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Rodney Hayden lives the good life

By Tom Netherland, November 2003

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Indeed, Hayden could have done much worse than to record their song, which stands as a modern-day honky tonker. But if you want to take a peek into Hayden's life as he knows it today, check out the title track, "Living the Good Life."

Despite having lost a shot at signing with MCA, he takes a wise philosophical approach to life. In short, the song whittles life down to its essentials for him. He has his youth, health, good family, a nice house, a nice truck and a place to go fishing. Now, what more could a country boy possibly want out of life?

"That's it. That song means a lot because it's me right now," he says. "I'm not rich and don't need to be. I'm making music, playing music for people and making a living from it. Some crowds are larger than others, and some crowds are really small. But I still have my house, family, truck and so on. It's a good life. I have no complaints."

Another slice of Hayden's life comes via "Goodbye to My Hometown," which he wrote with frequent collaborator Bill Whitbeck. Chances are we all look back from time to time to where we came from and what once was the town that we knew, but, of course, as time passes and we change, so too do the places where we came from.

"Everybody knows everything about everyone," the song goes. But "before you know it you're not a kid, and you realize how small it is, can't wait until the day you leave it in the past."

"I think most of us can find something to relate to in that song, especially anyone from a small town," Hayden says. "We can't wait to leave home for a bigger and better place, yet how many of us later look back and see that that small town looks pretty good after all? We sometimes don't know what we have and where we are until we know longer have it."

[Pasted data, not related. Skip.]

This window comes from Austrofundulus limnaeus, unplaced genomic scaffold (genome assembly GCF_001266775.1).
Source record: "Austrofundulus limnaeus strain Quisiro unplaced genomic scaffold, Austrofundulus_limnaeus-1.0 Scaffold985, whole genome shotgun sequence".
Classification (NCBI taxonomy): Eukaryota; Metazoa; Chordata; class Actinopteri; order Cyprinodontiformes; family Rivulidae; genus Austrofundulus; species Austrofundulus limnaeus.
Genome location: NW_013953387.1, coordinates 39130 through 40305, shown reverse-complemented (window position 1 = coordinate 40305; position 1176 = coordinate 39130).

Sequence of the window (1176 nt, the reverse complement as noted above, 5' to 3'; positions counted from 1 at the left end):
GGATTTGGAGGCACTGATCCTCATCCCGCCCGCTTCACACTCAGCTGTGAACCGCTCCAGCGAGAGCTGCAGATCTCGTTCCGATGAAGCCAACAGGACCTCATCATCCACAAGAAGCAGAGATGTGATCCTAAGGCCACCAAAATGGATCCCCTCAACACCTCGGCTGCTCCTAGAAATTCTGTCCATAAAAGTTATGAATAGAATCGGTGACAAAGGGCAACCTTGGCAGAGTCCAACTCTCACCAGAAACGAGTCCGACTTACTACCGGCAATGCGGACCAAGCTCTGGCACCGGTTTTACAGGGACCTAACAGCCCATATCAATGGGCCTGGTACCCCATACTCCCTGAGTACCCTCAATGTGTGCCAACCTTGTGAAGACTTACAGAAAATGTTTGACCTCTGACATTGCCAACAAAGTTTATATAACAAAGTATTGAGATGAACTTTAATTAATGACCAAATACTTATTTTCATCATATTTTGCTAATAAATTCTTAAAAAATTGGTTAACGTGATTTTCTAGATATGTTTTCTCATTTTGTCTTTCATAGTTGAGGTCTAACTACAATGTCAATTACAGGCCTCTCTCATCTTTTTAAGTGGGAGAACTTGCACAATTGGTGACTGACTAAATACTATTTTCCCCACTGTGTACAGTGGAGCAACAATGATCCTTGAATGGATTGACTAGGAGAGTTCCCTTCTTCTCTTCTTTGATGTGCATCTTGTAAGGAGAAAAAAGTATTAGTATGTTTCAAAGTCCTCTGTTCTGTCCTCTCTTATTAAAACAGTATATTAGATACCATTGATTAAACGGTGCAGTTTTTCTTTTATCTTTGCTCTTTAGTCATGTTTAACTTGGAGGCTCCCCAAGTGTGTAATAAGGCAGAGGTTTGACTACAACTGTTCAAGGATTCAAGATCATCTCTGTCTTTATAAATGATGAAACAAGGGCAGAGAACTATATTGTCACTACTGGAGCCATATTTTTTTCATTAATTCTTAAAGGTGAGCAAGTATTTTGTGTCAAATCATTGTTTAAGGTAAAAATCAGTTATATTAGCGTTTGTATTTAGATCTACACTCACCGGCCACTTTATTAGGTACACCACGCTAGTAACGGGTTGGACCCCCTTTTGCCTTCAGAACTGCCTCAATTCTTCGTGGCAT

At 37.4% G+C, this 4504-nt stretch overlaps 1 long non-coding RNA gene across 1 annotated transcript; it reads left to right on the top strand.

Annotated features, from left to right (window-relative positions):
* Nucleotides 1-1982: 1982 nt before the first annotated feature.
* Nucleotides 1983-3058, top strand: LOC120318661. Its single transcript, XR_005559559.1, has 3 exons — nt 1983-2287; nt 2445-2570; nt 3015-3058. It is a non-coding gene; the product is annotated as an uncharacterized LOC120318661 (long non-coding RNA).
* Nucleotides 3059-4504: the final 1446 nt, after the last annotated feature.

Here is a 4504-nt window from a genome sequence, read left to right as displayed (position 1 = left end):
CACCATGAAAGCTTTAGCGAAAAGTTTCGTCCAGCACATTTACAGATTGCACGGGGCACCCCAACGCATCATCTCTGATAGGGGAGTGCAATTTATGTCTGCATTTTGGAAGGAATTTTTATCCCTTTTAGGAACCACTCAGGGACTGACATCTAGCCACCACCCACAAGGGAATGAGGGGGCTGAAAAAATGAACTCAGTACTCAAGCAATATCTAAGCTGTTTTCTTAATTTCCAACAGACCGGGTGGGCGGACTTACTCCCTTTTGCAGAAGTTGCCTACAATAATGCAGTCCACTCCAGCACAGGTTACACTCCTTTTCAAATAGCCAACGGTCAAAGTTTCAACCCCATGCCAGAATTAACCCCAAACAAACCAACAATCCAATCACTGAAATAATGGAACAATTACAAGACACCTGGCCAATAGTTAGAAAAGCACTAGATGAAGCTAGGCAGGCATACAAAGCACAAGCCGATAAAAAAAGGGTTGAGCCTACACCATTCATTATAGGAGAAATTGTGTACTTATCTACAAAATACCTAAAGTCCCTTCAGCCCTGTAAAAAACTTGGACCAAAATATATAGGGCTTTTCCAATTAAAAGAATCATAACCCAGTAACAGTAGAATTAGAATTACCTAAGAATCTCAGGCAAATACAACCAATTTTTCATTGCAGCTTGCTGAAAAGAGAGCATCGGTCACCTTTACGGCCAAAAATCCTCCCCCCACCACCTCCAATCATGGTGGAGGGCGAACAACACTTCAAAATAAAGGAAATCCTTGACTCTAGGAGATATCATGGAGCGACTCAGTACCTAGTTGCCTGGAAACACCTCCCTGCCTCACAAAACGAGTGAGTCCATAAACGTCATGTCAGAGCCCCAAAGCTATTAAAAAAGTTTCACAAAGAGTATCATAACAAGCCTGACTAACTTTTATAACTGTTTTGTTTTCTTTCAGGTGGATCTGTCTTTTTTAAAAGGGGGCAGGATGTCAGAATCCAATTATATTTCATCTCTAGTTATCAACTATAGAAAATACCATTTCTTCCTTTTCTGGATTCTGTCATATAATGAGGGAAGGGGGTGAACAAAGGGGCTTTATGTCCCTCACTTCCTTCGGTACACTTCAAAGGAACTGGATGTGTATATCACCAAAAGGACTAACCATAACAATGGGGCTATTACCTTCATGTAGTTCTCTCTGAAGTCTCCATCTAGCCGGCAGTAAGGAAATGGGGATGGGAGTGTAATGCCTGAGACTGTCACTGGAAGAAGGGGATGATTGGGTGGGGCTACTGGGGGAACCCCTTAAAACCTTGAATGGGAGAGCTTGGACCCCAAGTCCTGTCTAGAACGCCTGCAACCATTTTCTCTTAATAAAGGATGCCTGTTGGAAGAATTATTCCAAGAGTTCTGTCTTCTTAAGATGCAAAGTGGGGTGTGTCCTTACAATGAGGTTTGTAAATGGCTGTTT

Perhaps the album's most attractive and everlasting song comes via Hayden's "Mr. Mockingbird." It sounds like a country song from the 1950s. Its straightforward and simple lyrical and musical content hearkens to a day when country singers didn't sing songs with lyrics enough to fill a book.

"That song sounds really neat to me, too," Hayden says. "Bill Whitbeck (the co-writer) and I were going for that old country sort of feel in the lyrics. I think maybe we pulled that off."

Indeed. As time goes by chances are that Hayden will pull off quite a few more songs that hit like a hammer on a nail. Just read Keen, offers by way of praise in the album's publicity materials. "Rodney Hayden is a double eagle, grand slam, black Jack talent. He makes me want to give up my night job."

With words such as those, it sounds like the boy has a lot to live up to there. But then refreshing it is when a talent such as Hayden gets turned back from a label like MCA, and doesn't bemoan the fact. Instead, he registers it to experience.

"I'm young. Maybe one day I'll get another chance, but for now I'm proud to be making records for Audium and playing music on stage," he says. "What more can I ask for?"

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